Double-stuffing will take some creativity here
The good news is that you aren't quite as full as you think, given that your panel accepts double-stuff breakers in the bottom six rows. The bad news is that given that:
- There are no double-stuff AFCIs in HOMeline, and
- We can't move or double-stuff the solar breaker
we'll have to do a bit of rearranging to wedge a power feed to the shed into this panel. In particular, the circuit from space 24 feeding the washer (laundry Small Appliance Branch Circuit) needs to be swapped with any of the circuits from 13, 15, or 17 (front yard outlet, back yard outlet, or furnace). That way, the washer circuit can have a full-sized space for a future AFCI retrofit, while the moved circuit in 24 along with the garage/outdoor outlet circuit in 26 can be replaced with a HOMT2020220 double-stuff breaker to provide the 2 existing 20A circuits along with a 20A multi-wire branch circuit to the shed.
If you take this route, you'll want to run a fat conduit to the shed: 1½" PVC is not out of place here at all, given that a future owner might want to do something more elaborate here, as that can accommodate up to a 125A feeder in the future. If you don't want to faff around with a reducer fitting at the shed end, though, you could run a 1" PVC conduit instead, but that'd make a 2-2-4-6 MHF cable a very tight squeeze, and prevent that future owner from bringing anything larger than the 90A that MHF cable can provide over. Laying a second 1" conduit in the trench for a future communications line while you have the trench open is a good idea, and you'll want to use individual 12AWG THHN wires in the conduit you're using for power purposes instead of trying to stuff a UF cable down it. Finally, your conduit run will need an expansion joint at the house end (for seismic reasons, if nothing else).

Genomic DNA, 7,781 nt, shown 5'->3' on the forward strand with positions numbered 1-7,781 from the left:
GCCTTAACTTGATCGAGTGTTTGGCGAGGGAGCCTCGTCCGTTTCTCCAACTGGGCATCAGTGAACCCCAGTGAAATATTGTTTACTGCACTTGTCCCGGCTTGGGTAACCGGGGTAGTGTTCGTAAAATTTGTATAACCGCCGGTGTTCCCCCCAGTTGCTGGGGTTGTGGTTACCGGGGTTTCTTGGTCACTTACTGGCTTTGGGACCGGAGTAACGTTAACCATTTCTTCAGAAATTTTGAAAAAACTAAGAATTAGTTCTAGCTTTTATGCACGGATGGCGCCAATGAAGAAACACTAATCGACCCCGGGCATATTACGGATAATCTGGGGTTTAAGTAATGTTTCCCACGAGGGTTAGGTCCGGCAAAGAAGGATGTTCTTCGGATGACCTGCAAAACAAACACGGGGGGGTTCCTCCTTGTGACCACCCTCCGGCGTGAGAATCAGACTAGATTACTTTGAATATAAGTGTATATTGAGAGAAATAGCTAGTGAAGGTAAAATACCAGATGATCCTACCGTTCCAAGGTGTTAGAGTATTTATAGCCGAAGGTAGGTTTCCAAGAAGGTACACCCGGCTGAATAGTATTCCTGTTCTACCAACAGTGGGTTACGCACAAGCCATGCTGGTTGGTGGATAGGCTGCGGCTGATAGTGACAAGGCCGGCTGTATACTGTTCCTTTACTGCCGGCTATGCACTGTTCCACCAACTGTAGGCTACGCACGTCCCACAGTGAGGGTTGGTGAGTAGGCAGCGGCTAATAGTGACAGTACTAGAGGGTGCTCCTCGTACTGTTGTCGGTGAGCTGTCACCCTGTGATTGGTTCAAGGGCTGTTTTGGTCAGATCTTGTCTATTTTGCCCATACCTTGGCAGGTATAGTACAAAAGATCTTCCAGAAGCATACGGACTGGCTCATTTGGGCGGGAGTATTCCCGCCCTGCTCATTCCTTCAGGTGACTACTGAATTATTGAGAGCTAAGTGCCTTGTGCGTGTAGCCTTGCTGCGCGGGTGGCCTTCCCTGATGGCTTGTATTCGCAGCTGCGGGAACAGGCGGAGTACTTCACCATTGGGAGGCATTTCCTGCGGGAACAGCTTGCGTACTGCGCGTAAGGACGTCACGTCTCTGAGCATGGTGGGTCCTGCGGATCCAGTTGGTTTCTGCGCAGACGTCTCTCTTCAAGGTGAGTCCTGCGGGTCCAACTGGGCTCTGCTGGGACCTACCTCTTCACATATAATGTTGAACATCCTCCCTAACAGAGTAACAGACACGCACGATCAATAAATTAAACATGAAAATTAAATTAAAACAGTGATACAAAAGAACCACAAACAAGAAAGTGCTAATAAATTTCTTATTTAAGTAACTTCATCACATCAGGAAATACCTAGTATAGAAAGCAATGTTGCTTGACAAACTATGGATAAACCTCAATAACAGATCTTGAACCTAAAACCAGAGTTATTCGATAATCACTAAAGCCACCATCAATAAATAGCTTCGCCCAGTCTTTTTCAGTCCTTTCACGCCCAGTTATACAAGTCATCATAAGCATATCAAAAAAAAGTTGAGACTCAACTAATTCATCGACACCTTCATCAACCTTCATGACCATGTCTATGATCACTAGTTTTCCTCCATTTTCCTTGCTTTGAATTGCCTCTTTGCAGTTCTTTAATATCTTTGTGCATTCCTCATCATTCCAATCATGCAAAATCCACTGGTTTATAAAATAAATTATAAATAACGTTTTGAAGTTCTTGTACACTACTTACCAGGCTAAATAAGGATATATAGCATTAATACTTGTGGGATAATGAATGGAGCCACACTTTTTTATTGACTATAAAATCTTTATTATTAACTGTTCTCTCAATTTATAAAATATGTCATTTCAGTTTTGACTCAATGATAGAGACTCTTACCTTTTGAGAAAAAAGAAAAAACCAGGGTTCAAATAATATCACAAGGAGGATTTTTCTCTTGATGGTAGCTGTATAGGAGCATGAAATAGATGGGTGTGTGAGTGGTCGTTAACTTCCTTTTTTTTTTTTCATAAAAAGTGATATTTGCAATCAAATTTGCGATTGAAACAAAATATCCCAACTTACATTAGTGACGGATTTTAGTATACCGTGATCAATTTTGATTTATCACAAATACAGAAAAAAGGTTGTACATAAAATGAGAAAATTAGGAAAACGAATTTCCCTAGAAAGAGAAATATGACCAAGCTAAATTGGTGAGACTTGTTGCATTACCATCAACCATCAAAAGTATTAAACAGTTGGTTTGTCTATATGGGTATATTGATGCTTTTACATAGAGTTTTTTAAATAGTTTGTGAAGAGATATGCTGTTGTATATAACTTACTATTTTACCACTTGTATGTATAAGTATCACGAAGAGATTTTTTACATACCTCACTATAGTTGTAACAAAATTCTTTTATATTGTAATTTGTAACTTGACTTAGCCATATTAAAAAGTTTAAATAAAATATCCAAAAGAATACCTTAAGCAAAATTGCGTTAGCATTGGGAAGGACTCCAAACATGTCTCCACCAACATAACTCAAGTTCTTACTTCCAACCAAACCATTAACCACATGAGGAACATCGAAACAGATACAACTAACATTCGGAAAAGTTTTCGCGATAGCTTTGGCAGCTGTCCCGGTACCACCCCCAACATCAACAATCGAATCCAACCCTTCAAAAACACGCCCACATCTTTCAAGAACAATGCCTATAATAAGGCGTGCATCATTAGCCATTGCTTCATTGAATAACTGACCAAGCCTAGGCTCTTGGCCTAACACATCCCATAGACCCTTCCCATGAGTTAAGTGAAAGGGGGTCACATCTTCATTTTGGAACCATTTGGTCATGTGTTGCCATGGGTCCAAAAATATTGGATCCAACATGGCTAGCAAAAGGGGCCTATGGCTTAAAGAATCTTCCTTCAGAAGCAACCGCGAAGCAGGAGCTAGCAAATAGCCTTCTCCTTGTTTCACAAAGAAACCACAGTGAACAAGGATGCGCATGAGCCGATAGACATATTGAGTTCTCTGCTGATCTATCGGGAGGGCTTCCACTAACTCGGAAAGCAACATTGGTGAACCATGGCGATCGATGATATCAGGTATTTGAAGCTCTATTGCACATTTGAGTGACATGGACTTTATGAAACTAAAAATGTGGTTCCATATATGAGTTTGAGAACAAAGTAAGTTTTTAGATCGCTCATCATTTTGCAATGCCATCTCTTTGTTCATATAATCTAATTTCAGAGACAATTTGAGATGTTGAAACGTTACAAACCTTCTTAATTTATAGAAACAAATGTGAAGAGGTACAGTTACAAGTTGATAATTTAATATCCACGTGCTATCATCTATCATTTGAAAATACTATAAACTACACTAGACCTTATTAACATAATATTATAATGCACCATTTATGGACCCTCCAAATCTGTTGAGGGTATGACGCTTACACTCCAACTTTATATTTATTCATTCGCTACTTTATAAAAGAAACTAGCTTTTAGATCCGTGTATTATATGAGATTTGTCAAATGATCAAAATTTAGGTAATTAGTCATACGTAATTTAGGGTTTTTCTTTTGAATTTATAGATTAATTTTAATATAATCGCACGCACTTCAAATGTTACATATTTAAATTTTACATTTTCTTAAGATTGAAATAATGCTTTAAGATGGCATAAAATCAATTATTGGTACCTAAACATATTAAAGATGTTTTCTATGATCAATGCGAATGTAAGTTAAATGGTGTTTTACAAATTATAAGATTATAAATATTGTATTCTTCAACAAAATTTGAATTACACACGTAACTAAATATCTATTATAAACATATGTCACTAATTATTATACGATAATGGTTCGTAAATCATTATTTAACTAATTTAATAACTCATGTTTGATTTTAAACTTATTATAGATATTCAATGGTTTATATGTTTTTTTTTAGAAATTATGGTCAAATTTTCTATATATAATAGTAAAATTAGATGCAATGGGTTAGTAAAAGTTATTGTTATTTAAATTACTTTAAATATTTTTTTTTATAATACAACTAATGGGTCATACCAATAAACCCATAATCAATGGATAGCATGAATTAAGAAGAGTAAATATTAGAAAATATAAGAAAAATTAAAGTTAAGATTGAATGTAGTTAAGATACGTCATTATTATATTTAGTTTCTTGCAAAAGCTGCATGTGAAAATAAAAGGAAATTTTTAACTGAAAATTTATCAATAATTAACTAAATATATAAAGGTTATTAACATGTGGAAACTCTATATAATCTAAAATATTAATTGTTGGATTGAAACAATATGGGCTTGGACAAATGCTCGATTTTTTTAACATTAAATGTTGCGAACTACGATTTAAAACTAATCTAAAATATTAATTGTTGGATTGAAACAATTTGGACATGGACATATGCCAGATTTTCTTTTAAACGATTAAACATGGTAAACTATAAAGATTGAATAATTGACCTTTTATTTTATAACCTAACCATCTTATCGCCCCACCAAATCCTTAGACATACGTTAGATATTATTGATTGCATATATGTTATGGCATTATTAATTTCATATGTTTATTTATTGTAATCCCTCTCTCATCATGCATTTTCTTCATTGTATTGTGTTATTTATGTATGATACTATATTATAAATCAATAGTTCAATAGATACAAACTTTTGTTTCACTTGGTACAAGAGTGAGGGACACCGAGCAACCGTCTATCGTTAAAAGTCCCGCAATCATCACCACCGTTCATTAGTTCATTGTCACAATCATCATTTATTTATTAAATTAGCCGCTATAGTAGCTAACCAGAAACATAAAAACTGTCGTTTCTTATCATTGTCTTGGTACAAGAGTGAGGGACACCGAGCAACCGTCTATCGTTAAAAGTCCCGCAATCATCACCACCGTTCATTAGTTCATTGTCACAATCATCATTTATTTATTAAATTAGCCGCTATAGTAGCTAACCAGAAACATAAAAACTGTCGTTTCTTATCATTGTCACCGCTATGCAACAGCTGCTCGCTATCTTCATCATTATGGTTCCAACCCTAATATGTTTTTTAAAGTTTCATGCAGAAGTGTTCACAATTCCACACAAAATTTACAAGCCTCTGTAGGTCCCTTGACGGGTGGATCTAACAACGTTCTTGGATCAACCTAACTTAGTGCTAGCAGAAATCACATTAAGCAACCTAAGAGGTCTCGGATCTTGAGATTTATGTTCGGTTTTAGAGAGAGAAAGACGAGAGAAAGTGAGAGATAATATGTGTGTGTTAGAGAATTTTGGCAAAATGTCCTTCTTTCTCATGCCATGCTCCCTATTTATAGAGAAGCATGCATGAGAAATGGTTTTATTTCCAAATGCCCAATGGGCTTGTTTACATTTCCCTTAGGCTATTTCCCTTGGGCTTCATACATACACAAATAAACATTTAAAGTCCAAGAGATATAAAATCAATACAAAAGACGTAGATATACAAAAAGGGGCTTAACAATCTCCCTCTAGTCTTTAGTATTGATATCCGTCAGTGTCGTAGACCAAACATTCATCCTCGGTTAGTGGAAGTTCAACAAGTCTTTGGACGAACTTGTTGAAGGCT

Or, you could run power from the backyard GFCI
If you don't mind being limited to a single 20A circuit, one could run power from the LINE side terminals on the existing backyard GFCI to the shed. You'll want to either use a conduit (½" PVC is adequate for this, though) buried 18" down, or UF buried the full 24" with warning tape, though, and you'll also probably need to replace the box that GFCI outlet is in with one that has two holes at the bottom -- a FSS or FDD box in PVC is what you're looking for. Once again, if you go the conduit route, you'll also need to use individual 12AWG THHN wires in the conduit.
Either way, once we reach the shed...
Once we reach the shed, the logic's the same in either case: you'll need either a protective conduit sleeve for the UF cable or a full expansion fitting for the conduit run, then a reducer to 1" if the conduit you run is larger than that, and then your disconnecting means for the shed. Fortunately, a non-fusible air conditioner disconnect is perfectly adequate for this task, and cheap(!) too. From there, you can run 12/2 NM out its back to the light switch and shed GFCI receptacle, which then feed the lights and the rest of the receptacles, respectively, with the receptacles protected by being on the LOAD side of the shed's own GFCI. (You could use a "blank face" GFCI device located at the light switch if you wanted it to be conveniently located without having a receptacle there, by the way.)
(NB for those who have read this far and are curious: the OP's shed only adds 105VA of factored load to their load calculation, or less than half an amp at 240V, so they'd have to be teetering at the absolute brink for the shed to push their load calculations over the edge.)